Kamut Margherita Salad

I love simplicity.  More accurately, I have grown to love simplicity.  During my adolescent years, I gravitated towards anything loud and extravagant – my attempt at trying to cover up my timid, awkward self.  Oh those fun years of struggling to find self-worth..I don’t miss them one bit.  I definitely believed that more meant better.  I would spend hours caking on makeup, purchasing the most complex gadgets, etc.  However, as I age and have become more comfortable in my own skin, I’ve come to appreciate the elegance and beauty in simplicity.  Underneath its plain surface lurks a subtle sophistication that is oh so lovely.  This appreciation stretched to food preferences as well.

For instance, my favorite pizza growing up was the one that came with the works.  Ironic, considering I picked off most of the toppings and really just tackled the cheese and the crust.  Margherita style is now my pizza of choice.  The recipe couldn’t be simpler – basil, tomatoes, fresh mozzarella, olive oil, and voila!  Simplicity at its finest.  Of course, the pizza crust plays an extremely crucial role, but I won’t get into that right now (I’ve been told I’m quite the pizza crust nazi).  A couple of weeks ago, my father-in-law wanted to go out for some pizza.  As he is going through chemotherapy right now, we jump at any opportunity to find something he may actually enjoy eating.  We went to California Pizza Kitchen and ordered several varieties, including, yup you guessed it, margherita pizza.  Ever since then, I’ve been craving it nonstop.

Fastforward a week.  While wandering around the grocery store (this is very rare since I normally go with a game plan – in and out in less than 30 min), I found fresh mozzarella.  It was the last one on the shelf, and I could not possibly allow for it to get in the hands of a stranger.  Into the cart it went.  Muhahaha.  Unfortunately, the excitement clouded my thought process.  I came home and realized I was missing tomatoes and pizza dough.  I turned to my well-stocked pantry (yes, I’m bragging as I take extreme pride in it) for some inspiration.  In no time, I was inhaling a bowl of what I’d like to call kamut margherita salad.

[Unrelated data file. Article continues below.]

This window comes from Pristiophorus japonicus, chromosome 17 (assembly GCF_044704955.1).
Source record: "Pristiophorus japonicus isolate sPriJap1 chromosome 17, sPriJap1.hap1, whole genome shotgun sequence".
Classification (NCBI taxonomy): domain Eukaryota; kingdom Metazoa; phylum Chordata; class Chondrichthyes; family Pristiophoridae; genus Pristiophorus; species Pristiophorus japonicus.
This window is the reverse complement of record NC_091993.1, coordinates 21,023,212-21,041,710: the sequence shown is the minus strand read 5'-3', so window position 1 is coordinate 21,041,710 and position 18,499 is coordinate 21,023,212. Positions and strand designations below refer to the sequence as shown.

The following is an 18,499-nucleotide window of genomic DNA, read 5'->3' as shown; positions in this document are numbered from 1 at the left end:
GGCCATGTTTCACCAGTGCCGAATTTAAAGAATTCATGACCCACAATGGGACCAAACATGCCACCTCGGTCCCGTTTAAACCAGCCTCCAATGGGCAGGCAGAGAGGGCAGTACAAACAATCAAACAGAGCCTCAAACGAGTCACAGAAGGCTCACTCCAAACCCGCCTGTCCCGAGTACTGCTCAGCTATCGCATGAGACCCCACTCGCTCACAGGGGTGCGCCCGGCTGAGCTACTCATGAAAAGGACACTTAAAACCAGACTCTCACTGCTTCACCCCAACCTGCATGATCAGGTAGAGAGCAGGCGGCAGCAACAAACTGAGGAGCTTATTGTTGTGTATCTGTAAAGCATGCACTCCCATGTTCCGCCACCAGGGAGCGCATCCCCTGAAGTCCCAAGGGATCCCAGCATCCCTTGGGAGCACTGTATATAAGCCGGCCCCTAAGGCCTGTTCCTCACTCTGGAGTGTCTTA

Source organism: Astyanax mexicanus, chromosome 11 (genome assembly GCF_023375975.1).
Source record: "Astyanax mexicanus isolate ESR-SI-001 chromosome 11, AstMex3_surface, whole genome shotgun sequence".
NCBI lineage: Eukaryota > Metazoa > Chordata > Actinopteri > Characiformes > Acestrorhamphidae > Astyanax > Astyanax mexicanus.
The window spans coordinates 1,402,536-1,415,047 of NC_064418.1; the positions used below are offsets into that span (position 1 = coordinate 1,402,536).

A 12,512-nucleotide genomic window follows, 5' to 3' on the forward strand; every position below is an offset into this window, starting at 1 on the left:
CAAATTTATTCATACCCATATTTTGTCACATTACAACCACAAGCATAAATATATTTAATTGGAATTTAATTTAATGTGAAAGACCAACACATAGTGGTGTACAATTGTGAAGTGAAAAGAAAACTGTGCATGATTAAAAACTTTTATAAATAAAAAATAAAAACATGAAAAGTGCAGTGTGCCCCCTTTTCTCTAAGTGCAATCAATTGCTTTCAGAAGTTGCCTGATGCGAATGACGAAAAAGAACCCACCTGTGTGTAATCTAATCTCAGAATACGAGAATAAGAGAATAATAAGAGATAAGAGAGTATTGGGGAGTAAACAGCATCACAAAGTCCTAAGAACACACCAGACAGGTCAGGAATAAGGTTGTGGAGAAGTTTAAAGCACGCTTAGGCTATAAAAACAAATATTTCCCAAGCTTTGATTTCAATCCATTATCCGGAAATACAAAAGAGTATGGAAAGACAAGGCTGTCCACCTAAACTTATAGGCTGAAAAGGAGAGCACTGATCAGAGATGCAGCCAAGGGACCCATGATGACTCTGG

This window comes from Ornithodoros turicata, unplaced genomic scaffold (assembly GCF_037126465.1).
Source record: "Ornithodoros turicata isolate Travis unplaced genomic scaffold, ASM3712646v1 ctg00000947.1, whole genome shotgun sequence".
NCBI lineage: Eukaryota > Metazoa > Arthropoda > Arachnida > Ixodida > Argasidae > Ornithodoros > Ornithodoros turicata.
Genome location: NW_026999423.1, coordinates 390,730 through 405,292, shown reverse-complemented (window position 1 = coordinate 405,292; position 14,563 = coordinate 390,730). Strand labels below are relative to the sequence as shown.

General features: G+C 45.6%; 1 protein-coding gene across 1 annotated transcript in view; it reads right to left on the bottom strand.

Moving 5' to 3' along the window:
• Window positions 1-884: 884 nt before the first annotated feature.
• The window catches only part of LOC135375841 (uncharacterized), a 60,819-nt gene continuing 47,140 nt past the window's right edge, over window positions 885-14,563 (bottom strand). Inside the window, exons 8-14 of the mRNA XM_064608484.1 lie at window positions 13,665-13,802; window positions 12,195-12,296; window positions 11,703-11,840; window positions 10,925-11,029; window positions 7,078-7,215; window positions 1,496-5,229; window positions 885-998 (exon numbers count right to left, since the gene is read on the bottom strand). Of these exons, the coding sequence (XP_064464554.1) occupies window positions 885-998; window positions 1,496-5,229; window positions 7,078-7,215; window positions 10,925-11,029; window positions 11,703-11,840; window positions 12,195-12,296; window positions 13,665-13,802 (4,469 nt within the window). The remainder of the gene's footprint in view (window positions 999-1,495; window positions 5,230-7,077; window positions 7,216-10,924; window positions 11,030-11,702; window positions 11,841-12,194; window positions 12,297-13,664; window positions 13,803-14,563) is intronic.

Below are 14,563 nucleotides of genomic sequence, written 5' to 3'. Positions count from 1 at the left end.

• 1 cup kamut (or other whole grain..e.g farro, wheatberry)
  • 3 bocconcini (small fresh mozzarella balls), sliced
  • 3/4 cup chickpeas
  • 10 pieces of sun-dried tomatoes packed in oil, sliced
  • Basil, torn into pieces
  • 3 Tbs Balsamic vinegar
  • 1 tsp EVOO
  • 1/2 tsp dijon mustard
  • salt and pepper to season


  1. Add 3 parts water to 1 part kamut.  Bring it to a boil, reduce heat, and simmer until tender, approx 45 min to an hour.
  2. When the grain’s almost done cooking, start prepping the rest of the ingredients.  Stir together balsamic vinegar, EVOO, dijon mustard, salt and pepper.  Set aside.  Tear the basil leaves.  Slice the cheese and sun-dried tomatoes.
  3. In a medium bowl, combine everything together.  Serve.

You can enjoy it all by itself or serve alongside fish, chicken, pork, etc.  I stirred in some rotisserie chicken the next day to take to school, and it was delish!


Have you heard of kamut before?  It’s a type of wheatberry and is twice the size of an average wheat kernel.  I was pleasantly surprised by its  buttery, nutty, and subtly sweet flavor.  Out of all the grains I’ve tried so far, this one has the most chew.  It is rich in protein (7g/serving) and is a great source of selenium, zinc, magnesium, and iron.  

It does take a long time to cook (approx 45 min to an hour) so to speed things up, I highly recommend you to soak it overnight.  What I like to do is to cook a huge batch on Sunday and freeze in small portions to enjoy when the going gets tough ;).

PicMonkey Collage

PicMonkey Collage1


So what do you think?  Simple yet lovely, right?  I’m in love with these golden, nutrient-dense kernels.  Their intense “pop” is unmistakeable.  Give this grain a try!  And once again, a big thank you to Bob’s Red Mill for sending me this product!

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13 Responses to Kamut Margherita Salad

  1. Interesting Min! I’ve never heard of Kamut in my life! Kinda looks like rice 🙂 And this seems like a really cute alternative to pizza! Fresh mozzarella cheese & tomatoes & grains!! you did it again! I still have to try making barley salad!